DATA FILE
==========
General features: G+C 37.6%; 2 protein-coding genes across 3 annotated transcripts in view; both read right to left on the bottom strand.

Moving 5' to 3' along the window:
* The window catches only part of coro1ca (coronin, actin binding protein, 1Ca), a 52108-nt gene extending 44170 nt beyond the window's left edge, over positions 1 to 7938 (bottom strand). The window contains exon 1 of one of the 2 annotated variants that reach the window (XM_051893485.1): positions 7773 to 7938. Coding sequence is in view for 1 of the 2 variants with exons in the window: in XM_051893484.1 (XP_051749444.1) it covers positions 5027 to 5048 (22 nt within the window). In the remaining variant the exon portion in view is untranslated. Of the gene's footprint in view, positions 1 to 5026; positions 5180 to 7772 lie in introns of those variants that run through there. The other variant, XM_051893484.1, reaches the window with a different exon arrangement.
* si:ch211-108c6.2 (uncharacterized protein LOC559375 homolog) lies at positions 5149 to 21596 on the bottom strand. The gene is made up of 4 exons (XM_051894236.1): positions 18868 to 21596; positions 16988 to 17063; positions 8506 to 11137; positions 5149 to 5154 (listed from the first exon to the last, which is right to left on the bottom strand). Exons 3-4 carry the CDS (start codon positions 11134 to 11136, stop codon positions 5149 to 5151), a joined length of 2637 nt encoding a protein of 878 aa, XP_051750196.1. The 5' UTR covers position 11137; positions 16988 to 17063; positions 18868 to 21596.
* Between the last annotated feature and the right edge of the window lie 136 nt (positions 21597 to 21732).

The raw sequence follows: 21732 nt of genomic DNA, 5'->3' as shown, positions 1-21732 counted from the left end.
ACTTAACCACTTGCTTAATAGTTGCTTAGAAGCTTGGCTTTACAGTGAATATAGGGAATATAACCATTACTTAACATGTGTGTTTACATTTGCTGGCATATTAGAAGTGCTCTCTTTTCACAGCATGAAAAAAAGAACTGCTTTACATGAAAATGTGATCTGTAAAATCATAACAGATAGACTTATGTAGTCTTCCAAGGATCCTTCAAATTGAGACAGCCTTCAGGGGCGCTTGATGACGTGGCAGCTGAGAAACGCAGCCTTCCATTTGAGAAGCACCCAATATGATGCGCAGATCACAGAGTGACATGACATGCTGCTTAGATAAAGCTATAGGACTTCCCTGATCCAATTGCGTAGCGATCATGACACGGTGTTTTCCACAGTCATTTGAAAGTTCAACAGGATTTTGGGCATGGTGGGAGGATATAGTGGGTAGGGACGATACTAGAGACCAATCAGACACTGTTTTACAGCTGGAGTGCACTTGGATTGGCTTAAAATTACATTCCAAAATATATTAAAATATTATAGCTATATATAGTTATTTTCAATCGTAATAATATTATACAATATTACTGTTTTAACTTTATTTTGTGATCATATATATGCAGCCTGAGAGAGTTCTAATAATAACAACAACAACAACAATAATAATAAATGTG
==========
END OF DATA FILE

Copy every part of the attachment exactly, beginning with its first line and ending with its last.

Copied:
General features: G+C 37.6%; 2 protein-coding genes across 3 annotated transcripts in view; both read right to left on the bottom strand.

Moving 5' to 3' along the window:
* The window catches only part of coro1ca (coronin, actin binding protein, 1Ca), a 52108-nt gene extending 44170 nt beyond the window's left edge, over positions 1 to 7938 (bottom strand). The window contains exon 1 of one of the 2 annotated variants that reach the window (XM_051893485.1): positions 7773 to 7938. Coding sequence is in view for 1 of the 2 variants with exons in the window: in XM_051893484.1 (XP_051749444.1) it covers positions 5027 to 5048 (22 nt within the window). In the remaining variant the exon portion in view is untranslated. Of the gene's footprint in view, positions 1 to 5026; positions 5180 to 7772 lie in introns of those variants that run through there. The other variant, XM_051893484.1, reaches the window with a different exon arrangement.
* si:ch211-108c6.2 (uncharacterized protein LOC559375 homolog) lies at positions 5149 to 21596 on the bottom strand. The gene is made up of 4 exons (XM_051894236.1): positions 18868 to 21596; positions 16988 to 17063; positions 8506 to 11137; positions 5149 to 5154 (listed from the first exon to the last, which is right to left on the bottom strand). Exons 3-4 carry the CDS (start codon positions 11134 to 11136, stop codon positions 5149 to 5151), a joined length of 2637 nt encoding a protein of 878 aa, XP_051750196.1. The 5' UTR covers position 11137; positions 16988 to 17063; positions 18868 to 21596.
* Between the last annotated feature and the right edge of the window lie 136 nt (positions 21597 to 21732).

The raw sequence follows: 21732 nt of genomic DNA, 5'->3' as shown, positions 1-21732 counted from the left end.
ACTTAACCACTTGCTTAATAGTTGCTTAGAAGCTTGGCTTTACAGTGAATATAGGGAATATAACCATTACTTAACATGTGTGTTTACATTTGCTGGCATATTAGAAGTGCTCTCTTTTCACAGCATGAAAAAAAGAACTGCTTTACATGAAAATGTGATCTGTAAAATCATAACAGATAGACTTATGTAGTCTTCCAAGGATCCTTCAAATTGAGACAGCCTTCAGGGGCGCTTGATGACGTGGCAGCTGAGAAACGCAGCCTTCCATTTGAGAAGCACCCAATATGATGCGCAGATCACAGAGTGACATGACATGCTGCTTAGATAAAGCTATAGGACTTCCCTGATCCAATTGCGTAGCGATCATGACACGGTGTTTTCCACAGTCATTTGAAAGTTCAACAGGATTTTGGGCATGGTGGGAGGATATAGTGGGTAGGGACGATACTAGAGACCAATCAGACACTGTTTTACAGCTGGAGTGCACTTGGATTGGCTTAAAATTACATTCCAAAATATATTAAAATATTATAGCTATATATAGTTATTTTCAATCGTAATAATATTATACAATATTACTGTTTTAACTTTATTTTGTGATCATATATATGCAGCCTGAGAGAGTTCTAATAATAACAACAACAACAACAATAATAATAAATGTG